Veteran Suicide: It’s Time for Real Answers
By Kim Forsythe, MSW Candidate 2017
USC School of Social Work
What is really going on with the veteran suicide rate? That is the problem right there… no one really knows.
In 2007 the Department of Veterans Affairs (VA) proclaimed their primary focus as reducing the number of veteran suicides. The VA announced this focus after eight years of the veteran suicide rate lingering around 16-20 a day. In 2012 the VA released a pitiful excuse of a demographic statistical report of information concerning veteran suicide with only partial information for approximately 20 states and no U.S. territories. The 2012 VA report, although not having complete data, still disclosed that an estimated 22 veterans a day commit suicide. This grotesque figure has reverberated through the nation over the last four years and has been a hard pill to swallow. 22 veterans a day adds up to more veterans dying by suicide annually than the total number of service members killed in action since the inception of the Global War on Terrorism. We owe these brave men and women “who at one point wrote a blank check made payable to the United States of America, for an amount up to and including their life” more.
In July 2016, the VA released an updated statistical report of demographics from veteran suicides from 2001 to 2014. This report examined over 50 million veteran records from all 50 states and four U.S. territories. The report revealed in 2014 an average of 20 veterans die by suicide daily. Seven years of the VA’s primary focus being to reduce the number of veteran suicides only reduced the daily average by two veterans. To make matters worse, in this time the VA has repeatedly stated they have been aggressively improving and expanding their mental health services to serve all veterans, even those not enrolled in or eligible for VA health care, to prevent suicide.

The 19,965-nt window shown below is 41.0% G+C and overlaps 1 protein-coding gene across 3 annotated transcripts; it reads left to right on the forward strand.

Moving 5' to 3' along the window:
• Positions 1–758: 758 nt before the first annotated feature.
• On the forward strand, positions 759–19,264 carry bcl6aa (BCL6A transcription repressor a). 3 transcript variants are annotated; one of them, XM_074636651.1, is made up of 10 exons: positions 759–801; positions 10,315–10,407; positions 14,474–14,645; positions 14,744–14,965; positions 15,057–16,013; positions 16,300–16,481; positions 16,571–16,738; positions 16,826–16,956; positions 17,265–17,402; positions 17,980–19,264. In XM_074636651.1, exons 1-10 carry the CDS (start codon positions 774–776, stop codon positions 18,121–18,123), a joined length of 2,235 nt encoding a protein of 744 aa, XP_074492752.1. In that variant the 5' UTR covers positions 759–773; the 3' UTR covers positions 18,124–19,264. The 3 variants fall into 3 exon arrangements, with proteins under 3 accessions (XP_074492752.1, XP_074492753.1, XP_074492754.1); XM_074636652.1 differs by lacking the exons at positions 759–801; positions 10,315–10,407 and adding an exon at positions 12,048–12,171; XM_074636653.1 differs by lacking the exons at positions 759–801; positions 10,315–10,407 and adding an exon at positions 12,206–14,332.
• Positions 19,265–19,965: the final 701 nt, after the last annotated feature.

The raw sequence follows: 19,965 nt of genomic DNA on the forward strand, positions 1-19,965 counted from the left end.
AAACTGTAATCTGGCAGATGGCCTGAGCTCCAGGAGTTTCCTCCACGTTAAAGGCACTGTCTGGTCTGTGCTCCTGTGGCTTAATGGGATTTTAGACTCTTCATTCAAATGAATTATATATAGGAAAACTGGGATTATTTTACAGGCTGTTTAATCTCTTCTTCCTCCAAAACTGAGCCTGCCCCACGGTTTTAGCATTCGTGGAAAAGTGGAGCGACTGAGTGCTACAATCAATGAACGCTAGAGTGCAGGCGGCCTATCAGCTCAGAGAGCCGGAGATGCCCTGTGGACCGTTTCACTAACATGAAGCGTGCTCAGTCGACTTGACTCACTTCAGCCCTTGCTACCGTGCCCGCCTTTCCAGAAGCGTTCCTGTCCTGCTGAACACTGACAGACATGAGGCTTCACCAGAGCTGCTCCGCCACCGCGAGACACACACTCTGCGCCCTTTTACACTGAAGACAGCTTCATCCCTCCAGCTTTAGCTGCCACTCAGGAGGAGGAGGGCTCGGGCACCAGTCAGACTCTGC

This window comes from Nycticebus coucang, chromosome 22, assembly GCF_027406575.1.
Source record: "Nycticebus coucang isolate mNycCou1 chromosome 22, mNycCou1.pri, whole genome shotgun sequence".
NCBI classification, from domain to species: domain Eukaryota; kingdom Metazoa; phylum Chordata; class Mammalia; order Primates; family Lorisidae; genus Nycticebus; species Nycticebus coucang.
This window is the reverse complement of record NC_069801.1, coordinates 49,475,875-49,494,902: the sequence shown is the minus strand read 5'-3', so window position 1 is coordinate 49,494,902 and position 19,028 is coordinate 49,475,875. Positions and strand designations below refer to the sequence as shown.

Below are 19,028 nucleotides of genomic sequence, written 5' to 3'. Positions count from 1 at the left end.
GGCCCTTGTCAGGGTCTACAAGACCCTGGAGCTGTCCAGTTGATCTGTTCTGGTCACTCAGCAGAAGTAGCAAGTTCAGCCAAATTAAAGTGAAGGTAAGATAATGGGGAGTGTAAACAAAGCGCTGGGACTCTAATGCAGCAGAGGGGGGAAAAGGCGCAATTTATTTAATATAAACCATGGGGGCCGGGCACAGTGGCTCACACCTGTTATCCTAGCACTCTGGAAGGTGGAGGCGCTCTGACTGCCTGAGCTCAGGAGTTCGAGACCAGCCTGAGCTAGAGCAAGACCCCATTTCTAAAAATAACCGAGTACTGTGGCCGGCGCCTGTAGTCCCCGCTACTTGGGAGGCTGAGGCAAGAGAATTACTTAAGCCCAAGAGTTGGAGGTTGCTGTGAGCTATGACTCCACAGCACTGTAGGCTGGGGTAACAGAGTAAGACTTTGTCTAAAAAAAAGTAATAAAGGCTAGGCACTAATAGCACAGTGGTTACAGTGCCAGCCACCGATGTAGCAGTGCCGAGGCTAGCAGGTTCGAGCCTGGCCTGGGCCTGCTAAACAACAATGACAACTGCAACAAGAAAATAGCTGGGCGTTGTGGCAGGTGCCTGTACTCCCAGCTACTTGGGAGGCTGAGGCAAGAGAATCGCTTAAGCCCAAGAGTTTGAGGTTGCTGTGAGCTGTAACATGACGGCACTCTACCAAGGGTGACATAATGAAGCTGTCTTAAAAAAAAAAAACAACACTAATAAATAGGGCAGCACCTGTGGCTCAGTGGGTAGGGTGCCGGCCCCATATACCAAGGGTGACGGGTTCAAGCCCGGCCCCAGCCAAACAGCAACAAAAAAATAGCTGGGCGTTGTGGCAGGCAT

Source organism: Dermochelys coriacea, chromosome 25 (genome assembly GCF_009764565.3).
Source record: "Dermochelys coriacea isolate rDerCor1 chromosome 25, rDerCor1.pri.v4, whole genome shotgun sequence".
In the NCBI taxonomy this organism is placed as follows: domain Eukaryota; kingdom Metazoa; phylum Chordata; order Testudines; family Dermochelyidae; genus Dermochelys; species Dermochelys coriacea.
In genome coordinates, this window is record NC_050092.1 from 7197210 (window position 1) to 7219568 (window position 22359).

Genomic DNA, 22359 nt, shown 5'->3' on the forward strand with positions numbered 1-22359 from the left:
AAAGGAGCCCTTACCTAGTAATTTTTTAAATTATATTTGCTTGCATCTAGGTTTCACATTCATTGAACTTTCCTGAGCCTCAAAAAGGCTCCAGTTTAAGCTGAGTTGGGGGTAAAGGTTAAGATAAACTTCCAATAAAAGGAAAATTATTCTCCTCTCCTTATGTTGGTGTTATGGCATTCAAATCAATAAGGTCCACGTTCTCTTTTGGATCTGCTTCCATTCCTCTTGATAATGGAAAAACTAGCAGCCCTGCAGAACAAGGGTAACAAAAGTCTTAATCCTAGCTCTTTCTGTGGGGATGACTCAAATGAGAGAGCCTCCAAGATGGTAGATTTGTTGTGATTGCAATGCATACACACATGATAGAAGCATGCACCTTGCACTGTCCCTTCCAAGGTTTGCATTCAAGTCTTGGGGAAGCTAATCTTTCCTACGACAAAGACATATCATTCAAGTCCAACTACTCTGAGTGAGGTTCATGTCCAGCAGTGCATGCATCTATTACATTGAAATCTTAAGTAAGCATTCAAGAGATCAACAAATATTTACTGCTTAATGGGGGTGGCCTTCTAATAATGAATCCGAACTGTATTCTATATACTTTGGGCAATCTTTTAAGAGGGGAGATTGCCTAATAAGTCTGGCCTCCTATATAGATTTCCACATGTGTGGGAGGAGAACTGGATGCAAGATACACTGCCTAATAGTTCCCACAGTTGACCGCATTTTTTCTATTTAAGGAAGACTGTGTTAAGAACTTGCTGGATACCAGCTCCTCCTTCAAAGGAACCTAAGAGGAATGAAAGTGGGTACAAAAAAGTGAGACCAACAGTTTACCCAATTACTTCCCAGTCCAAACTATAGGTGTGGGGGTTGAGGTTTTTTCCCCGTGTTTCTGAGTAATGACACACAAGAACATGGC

The only way to defeat an enemy is to understand the enemy. Suicide is the enemy we are facing. We need to understand more than just demographic information about these veterans as the demographics gives us no tangible answers. In-depth research is required to combat this epidemic. H.R. 4640, The Veterans Suicide Prevention Act, is a beginning to the research that is necessary to beat this enemy. This legislation directs the Secretary of the Department of the Veteran Affairs to conduct a review of veteran deaths by suicide in the preceding five years before enactment. The bill’s main effort is to find a possible link between psychotropic medication and suicide. However, it also searches for common traumas documented, i.e., combat, military sexual trauma, traumatic brain injury, and posttraumatic stress disorders, as well as any other patterns visible at individual Veteran Health Administration facilities.
While I do not doubt that expansions and improvements were necessary at Veteran Health Administration facilities, it has not made a dent in solving the problem. Now is the time to take another approach and not just look at demographic information. It is time to determine a why. Veterans have proudly and bravely served this nation, protecting the people’s rights and freedom. It is a shame that these battle-tested men and women go overseas to fight this nation’s battles, come home, separate from the military and then lose the fight to suicide. Now it is the nation’s turn to support our veterans. Let’s work to find the “why.” The Veteran Suicide Prevention Act should only be the beginning of the research. Continuing to investigate possible reasons why a veteran commits suicide is imperative. Finding the why to the answer may be the key to unlocking this mystery.